PITTSBURGH—The executive leadership of the United Steelworkers union will look very different going forward.
The union's International Executive Board passed a resolution approving a transition plan as a result of a series of retirements, including that of USW International President Leo Gerard, who is set to conclude his more than 50-year career with the union.
Secretary-Treasurer Stan Johnson also is set to retire, along with Vice Presidents Carol Landry and Jon Geenen.
International Vice President Tom Conway will succeed Gerard as president and District 4 Director John Shinn will take over for Johnson. Meanwhile, District 1 Director David McCall will assume Conway's position, and Legislative Director Roxanne Brown will take over for Landry. Leeann Foster—assistant to the international president—will take over for Geenen.
These roles will transition throughout the coming weeks, concluding sometime in mid-July, the union said in a May 29 news release.
"The decision to announce these changes together will ensure that a capable and experienced group of trade union leaders will hit the ground running as a team," Gerard said in a statement. "It will also pave the way so that the union continues to be on solid footing and that the transition is seamless and serves the best interest of our membership."
Johnson traces his union roots back to the United Rubber Workers and joined the USW staff in April 1996 to run the union's rapid response political operation. From there, he held a variety of USW posts inside and outside of Pittsburgh before being appointed secretary-treasurer in 2009.
"Johnson has brought stability, strength and confidence to the union's finances," USW said in a statement.
Additionally, Johnson serves as chair of the Rubber and Plastics Industry Conference where he works closely with the nation's leading tire makers on issues such as labor negotiations. He also oversees the USW's rapid response program and serves as the bargaining chair for the paper industry.
In 1995, Johnson played a prominent role at the URW's special convention to vote on its eventual merger with the Steelworkers. At the time, Johnson was president of the URW local representing the Pirelli Armstrong Tire Co. factory in Nashville, Tenn. He vocally opposed uniting the unions at the convention.
When the proposal passed by just three votes, Johnson motioned to make the vote unanimous so the combined union could move forward without any in-fighting.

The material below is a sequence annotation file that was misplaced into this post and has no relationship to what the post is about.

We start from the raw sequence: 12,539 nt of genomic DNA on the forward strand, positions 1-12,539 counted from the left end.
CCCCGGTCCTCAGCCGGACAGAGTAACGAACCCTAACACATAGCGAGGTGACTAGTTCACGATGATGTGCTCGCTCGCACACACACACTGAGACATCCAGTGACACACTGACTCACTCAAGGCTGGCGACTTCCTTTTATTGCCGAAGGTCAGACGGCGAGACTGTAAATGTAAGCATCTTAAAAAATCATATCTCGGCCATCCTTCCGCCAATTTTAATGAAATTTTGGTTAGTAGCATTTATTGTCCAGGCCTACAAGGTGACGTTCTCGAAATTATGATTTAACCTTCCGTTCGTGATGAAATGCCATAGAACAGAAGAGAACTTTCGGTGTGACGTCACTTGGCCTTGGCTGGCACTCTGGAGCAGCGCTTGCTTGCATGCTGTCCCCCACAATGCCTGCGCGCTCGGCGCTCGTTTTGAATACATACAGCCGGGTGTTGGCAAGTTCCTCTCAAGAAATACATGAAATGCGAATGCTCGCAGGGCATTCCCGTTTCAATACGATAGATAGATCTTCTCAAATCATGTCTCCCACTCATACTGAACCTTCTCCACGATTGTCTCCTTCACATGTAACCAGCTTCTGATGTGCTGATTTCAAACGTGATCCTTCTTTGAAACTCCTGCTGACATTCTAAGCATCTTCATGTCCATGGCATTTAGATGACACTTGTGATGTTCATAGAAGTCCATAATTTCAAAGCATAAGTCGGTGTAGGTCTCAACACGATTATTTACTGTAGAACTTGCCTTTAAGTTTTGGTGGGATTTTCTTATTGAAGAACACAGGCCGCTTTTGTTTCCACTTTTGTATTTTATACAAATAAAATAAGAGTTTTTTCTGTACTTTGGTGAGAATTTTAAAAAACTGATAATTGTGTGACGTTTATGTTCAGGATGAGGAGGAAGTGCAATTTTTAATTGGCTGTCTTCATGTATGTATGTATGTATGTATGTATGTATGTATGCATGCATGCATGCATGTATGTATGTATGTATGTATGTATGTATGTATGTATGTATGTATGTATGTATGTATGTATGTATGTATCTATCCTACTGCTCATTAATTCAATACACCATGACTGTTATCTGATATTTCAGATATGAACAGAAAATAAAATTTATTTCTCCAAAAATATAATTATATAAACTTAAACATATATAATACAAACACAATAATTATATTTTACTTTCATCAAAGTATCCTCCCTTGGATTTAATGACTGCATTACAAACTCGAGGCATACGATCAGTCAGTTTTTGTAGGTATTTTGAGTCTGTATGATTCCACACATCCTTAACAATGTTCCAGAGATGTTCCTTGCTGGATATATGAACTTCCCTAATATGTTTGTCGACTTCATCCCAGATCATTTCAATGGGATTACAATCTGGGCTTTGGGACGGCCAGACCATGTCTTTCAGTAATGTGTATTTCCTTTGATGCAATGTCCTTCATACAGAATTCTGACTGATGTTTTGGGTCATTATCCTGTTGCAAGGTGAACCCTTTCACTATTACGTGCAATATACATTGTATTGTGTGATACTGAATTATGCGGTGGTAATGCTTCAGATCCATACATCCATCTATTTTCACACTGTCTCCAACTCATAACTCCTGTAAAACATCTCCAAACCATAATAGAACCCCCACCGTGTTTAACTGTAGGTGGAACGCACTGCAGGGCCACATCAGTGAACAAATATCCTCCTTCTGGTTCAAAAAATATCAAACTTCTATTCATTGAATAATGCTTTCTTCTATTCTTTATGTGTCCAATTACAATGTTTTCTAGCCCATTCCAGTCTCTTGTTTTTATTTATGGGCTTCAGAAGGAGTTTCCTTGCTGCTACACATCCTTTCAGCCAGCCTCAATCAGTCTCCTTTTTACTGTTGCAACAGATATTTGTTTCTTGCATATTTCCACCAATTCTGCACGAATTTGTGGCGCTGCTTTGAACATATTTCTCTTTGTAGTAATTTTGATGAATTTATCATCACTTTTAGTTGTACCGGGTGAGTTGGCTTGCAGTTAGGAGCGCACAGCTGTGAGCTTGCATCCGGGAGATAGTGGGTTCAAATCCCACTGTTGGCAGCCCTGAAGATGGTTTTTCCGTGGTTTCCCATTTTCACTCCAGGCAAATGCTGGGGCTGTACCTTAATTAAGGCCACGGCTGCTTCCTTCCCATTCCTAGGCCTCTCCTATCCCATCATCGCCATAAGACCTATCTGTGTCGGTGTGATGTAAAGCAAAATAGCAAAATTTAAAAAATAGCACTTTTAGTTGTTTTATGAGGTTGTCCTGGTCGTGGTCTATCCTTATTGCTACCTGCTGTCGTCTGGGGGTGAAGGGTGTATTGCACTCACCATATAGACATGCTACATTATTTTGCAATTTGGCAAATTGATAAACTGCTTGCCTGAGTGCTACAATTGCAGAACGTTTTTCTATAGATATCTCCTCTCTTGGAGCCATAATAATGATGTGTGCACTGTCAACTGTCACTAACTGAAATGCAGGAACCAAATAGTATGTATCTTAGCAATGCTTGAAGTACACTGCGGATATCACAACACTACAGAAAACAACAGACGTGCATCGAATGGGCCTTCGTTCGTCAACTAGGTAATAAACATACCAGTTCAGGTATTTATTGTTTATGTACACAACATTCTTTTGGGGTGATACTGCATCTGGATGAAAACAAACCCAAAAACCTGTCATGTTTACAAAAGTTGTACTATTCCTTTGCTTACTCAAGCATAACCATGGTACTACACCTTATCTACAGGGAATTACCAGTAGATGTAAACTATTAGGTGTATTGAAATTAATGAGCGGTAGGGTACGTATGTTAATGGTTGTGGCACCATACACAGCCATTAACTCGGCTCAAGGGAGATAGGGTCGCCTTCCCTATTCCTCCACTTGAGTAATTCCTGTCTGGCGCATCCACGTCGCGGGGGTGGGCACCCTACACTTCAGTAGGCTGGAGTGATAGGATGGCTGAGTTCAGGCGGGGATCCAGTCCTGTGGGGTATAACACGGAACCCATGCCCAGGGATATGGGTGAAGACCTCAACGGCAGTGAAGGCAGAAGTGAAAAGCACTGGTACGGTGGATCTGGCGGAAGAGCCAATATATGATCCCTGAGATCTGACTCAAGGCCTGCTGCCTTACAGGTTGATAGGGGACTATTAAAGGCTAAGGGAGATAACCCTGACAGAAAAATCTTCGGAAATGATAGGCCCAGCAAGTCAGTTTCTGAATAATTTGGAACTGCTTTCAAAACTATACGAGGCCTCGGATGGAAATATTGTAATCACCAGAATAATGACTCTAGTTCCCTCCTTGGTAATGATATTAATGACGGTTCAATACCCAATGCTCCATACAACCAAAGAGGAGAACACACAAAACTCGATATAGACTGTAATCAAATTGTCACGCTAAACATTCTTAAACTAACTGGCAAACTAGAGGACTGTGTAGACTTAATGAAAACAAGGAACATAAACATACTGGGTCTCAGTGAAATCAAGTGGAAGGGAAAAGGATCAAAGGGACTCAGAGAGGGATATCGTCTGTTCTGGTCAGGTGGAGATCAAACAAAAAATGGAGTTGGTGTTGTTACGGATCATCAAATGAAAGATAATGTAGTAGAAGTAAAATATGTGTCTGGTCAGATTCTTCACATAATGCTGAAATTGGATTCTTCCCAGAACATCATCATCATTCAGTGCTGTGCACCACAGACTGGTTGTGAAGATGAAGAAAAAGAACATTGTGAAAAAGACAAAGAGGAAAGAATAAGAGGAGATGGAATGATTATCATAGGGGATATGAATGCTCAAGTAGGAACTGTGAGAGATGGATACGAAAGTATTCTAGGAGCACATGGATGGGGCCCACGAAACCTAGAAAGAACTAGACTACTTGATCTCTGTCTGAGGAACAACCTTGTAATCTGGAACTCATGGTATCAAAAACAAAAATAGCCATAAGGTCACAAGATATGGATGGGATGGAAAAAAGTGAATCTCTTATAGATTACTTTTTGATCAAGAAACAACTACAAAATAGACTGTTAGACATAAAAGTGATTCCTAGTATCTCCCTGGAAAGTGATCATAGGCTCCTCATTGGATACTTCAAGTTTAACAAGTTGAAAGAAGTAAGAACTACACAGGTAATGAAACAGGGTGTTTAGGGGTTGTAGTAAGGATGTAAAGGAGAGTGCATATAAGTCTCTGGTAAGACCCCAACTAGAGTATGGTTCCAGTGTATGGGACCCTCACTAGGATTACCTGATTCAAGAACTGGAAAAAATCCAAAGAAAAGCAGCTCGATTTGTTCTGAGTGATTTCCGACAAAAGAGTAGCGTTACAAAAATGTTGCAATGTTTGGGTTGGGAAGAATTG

"The merger with the Steelworkers made a big difference," Johnson said in a previous interview. "Steelworkers had a better vision as to the need to be politically involved and an activist organization and how to engage better at those levels and through the International Trade Commission. You learn from experience, and they learned. That has played extremely well for us in the tire industry."
Johnson's replacement, Shinn, joined the USW executive board in 2012 and chairs the Inter-Union Gas Conference and various committees within the union's paper conference. In a statement, the union lauded Shinn's aggressive promotion of job creation within his district.
USW did not disclose who would take over as chair of the Rubber and Plastics Industry Conference after Johnson retires.
Gerard's career with USW began at age 18 in Canada's mining industry. He since has held a series of positions, helping to guide the union it to what it is today.
"He spent his whole life fighting for working families and labor rights across the globe," USW said in a statement, "and his impact as a labor leader in North America is immeasurable."
Conway, who has been USW vice president since 2005, is set to take over for Gerard. He began his career as a millwright at Bethlehem Steel in 1978, and has served as a staff representative and as the secretary of the USW's Basic Steel Conference. He also has chaired many of the union's major sector negotiations in steel, mining, aluminum, tire and rubber, oil, and other metals and manufacturing operations.
"Conway has led the charge on trade issues affecting these sectors, including the union's efforts in trade enforcement," USW said. "He also spearheaded the USW's efforts in fighting to bring change to the nation's trade and manufacturing policies. "
In his own statement, Conway thanked those set to retire for their years of service, noting that their efforts have set the union on path toward continued success.
"While we will miss our colleagues, we recognize their desire to move into new phases of their lives, and we wish all the best for them," Conway said. "They have left behind a solid and stable union, and for that, we thank them."